The Dangerously Diminishing Returns on Monetary and Fiscal Stimulus – Charles Hugh Smith
Allow me to translate the risible claims of Jay Powell and Janet Yellen that their stimulus policies haven’t boosted wealth inequality to the moon: “Let them eat cake.”
The euphoria of ever greater monetary and fiscal stimulus overlooks the diminishing returns and higher risks generated by near-exponential increases in stimulus. I prepared a chart that graphically displays the extraordinary increases in stimulus and the declining results in the primary goals of economic policy: broad-based opportunity to get ahead and reducing systemically destabilizing wealth inequality.
Looking back on this era, the fatal irony that all this stimulus has rocket-boosted wealth and income inequality while gutting the bottom 90% will be glaringly obvious. It’s actually glaringly obvious right now to those not blinded by euphoria. Consider this excerpt from the current issue of Foreign Affairs magazine, an article entitled Monopoly Versus Democracy (paywalled):
Like their forebears in the early twentieth century, today’s Americans have experienced decades of growing inequality and increasing concentrations of wealth and power. The last decade alone witnessed nearly 500,000 corporate mergers worldwide. Ten percent of Americans now control 97 percent of all capital income in the country. Nearly half of the new income generated since the global financial crisis of 2008 has gone to the wealthiest one percent of U.S. citizens. The richest three Americans collectively have more wealth than the poorest 160 million Americans.
COVID-19 outbreak: Assessment of risks and policy responses – Lilas Demmou, Sara Calligaris, Guido Franco, Dennis Dlugosch, Müge Adalet McGowan, Sahra Sakha
Many countries have now entered a second wave of the Covid crisis, forcing firms to deplete even further their cash and equity buffers and to raise new financing. This column investigates the likelihood of firms’ insolvency and the potential implications of debt overhang following the outbreak. It foresees that around 7-9% of otherwise viable companies would become distressed, accompanied by an increase in firms’ leverage ratio of about 6.7 to 8 percentage points. In turn, the latter would decrease investments of the median firm by approximately 2 percentage points. The column also outlines some policy options to flatten the curve of crisis-related insolvencies through recapitalisation and to establish efficient insolvency procedures.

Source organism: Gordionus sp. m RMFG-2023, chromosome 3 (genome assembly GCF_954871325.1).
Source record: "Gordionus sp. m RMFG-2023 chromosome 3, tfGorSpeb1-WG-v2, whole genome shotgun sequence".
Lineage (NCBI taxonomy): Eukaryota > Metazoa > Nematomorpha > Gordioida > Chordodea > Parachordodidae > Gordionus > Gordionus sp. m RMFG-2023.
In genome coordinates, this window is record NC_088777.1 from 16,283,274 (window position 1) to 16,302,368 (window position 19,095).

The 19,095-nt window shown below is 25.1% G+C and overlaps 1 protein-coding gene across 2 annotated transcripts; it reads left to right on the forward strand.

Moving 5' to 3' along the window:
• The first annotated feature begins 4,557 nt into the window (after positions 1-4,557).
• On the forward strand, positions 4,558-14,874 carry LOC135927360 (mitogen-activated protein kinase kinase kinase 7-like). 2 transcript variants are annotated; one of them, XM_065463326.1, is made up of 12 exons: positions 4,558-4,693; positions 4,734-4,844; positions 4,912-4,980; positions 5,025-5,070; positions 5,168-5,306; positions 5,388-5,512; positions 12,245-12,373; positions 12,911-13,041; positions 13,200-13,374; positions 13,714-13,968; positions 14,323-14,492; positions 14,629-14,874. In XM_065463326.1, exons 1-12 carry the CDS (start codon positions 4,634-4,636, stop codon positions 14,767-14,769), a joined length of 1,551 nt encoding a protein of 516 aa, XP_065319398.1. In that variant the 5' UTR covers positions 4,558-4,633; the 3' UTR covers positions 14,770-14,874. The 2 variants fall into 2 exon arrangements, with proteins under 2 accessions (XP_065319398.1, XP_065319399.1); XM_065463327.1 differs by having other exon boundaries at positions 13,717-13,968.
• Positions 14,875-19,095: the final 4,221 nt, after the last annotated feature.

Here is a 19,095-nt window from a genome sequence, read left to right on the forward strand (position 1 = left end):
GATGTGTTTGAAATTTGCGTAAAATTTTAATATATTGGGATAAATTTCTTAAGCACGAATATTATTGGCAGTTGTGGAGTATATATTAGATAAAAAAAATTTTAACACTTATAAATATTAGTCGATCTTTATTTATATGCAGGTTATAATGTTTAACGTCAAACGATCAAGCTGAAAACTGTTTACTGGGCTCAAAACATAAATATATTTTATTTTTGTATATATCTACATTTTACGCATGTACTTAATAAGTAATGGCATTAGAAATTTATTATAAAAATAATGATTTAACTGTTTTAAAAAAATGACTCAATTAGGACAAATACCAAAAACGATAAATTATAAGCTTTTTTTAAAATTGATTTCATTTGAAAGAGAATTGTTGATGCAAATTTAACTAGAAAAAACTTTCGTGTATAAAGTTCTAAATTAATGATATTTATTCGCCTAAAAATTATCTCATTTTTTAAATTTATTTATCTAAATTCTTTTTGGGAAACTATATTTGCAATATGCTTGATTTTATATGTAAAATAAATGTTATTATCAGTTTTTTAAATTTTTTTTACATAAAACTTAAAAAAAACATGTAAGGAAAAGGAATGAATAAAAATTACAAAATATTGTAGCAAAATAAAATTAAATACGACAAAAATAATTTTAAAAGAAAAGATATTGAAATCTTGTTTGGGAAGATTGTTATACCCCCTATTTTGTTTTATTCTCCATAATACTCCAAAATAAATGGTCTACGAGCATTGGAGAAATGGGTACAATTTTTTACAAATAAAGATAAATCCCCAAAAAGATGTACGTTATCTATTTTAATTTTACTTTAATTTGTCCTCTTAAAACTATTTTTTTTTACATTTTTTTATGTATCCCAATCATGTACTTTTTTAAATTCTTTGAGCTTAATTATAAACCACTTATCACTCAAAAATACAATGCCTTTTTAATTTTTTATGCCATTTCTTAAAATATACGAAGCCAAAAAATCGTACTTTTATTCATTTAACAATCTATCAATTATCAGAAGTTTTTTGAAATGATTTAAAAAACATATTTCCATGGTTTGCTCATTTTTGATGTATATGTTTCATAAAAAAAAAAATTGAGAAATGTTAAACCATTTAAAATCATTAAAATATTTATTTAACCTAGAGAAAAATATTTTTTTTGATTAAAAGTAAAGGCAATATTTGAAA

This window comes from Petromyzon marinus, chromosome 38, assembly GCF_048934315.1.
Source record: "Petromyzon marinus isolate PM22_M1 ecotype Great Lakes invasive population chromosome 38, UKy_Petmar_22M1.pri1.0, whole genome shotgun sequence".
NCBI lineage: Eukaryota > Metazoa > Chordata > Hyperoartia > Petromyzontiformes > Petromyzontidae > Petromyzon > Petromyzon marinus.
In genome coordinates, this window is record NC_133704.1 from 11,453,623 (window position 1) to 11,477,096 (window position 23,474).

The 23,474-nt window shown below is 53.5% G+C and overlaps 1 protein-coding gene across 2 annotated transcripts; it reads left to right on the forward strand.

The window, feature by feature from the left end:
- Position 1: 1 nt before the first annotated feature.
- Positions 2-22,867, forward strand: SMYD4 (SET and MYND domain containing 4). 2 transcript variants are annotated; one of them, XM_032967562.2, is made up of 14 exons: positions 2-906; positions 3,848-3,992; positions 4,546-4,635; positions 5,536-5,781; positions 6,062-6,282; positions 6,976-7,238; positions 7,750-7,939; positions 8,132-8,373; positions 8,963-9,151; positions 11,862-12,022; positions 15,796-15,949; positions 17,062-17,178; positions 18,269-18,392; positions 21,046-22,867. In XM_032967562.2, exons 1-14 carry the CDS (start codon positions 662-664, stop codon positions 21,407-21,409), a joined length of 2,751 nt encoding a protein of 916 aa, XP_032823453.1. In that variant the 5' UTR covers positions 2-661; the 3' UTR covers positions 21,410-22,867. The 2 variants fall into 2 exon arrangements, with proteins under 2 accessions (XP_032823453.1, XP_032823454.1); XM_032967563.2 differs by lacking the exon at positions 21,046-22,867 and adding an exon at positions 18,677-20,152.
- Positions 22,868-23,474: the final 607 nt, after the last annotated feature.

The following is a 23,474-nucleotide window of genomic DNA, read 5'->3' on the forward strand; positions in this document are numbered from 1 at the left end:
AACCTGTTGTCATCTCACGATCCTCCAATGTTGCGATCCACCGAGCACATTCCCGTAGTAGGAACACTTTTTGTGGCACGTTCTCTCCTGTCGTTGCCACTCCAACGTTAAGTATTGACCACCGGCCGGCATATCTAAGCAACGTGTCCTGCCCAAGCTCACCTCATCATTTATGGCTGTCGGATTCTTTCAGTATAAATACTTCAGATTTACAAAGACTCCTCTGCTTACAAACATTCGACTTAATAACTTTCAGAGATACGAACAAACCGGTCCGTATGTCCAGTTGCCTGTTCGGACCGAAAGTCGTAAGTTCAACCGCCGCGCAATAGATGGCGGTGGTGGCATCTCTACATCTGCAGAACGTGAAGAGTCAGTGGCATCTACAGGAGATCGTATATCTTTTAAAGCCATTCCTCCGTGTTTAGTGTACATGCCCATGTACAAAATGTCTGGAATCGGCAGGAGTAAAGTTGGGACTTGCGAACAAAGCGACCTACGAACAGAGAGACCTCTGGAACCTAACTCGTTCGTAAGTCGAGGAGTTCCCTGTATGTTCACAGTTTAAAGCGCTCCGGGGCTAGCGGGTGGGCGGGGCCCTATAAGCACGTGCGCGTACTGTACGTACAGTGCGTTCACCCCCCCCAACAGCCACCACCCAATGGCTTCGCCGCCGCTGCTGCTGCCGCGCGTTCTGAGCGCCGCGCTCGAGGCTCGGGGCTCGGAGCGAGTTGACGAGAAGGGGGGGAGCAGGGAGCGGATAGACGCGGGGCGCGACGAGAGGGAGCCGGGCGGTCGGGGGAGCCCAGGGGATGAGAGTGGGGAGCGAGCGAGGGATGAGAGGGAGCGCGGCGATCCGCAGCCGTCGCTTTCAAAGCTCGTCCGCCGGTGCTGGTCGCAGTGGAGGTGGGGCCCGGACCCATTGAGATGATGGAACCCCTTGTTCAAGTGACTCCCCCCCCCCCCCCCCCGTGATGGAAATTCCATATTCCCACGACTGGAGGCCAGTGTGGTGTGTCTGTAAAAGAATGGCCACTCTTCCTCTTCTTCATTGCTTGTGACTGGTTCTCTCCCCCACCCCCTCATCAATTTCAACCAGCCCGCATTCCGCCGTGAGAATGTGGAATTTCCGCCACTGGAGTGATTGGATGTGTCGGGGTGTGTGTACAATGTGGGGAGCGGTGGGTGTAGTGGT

Keynesians Going All-In – Alasdair Macleod
Mainstream economists are celebrating Joe Biden’s election as US President. For Keynesians, the outlook is for a reaffirmation of economic management by the state, and of reflationary monetary policies to restore economic growth, following the damage caused by covid lockdowns.
This article points out the fallacies in the Keynesian argument. It shows how key economic statistics have been manipulated and misrepresented to conceal the delusions behind state interventions. And based on inflationary programmes only announced so far, we can expect the US budget deficit in fiscal 2021 to rise to over $5 trillion. Furthermore, the twin deficit hypothesis suggests that when the temporary increase in the savings ratio unwinds, the US trade deficit will also increase accordingly.
Americans Are Suffering Through The Most Painful Economic Crisis Since The Great Depression – Michael Snyder
I warned that an economic collapse was coming, and an economic collapse is exactly what we got. 2020 was a “personal financial disaster” for 55 percent of all Americans, approximately 12 million U.S. renters are “at least $5,850 behind in rent and utilities payments”, the Aspen Institute is projecting that up to 40 million people could be facing eviction when the rent and mortgage moratoriums finally end, and more than 70 million new claims for unemployment benefits have been filed since the COVID pandemic began.
Disclaimer: De VoL-redactie selecteert deze artikelen op interessante inzichten, of naar wij denken nuttige informatie. Wij kunnen echter geen enkele aansprakelijkheid aanvaarden voor de gevolgen van beslissingen die op grond hiervan door lezers zijn genomen, zakelijk zomin als privé.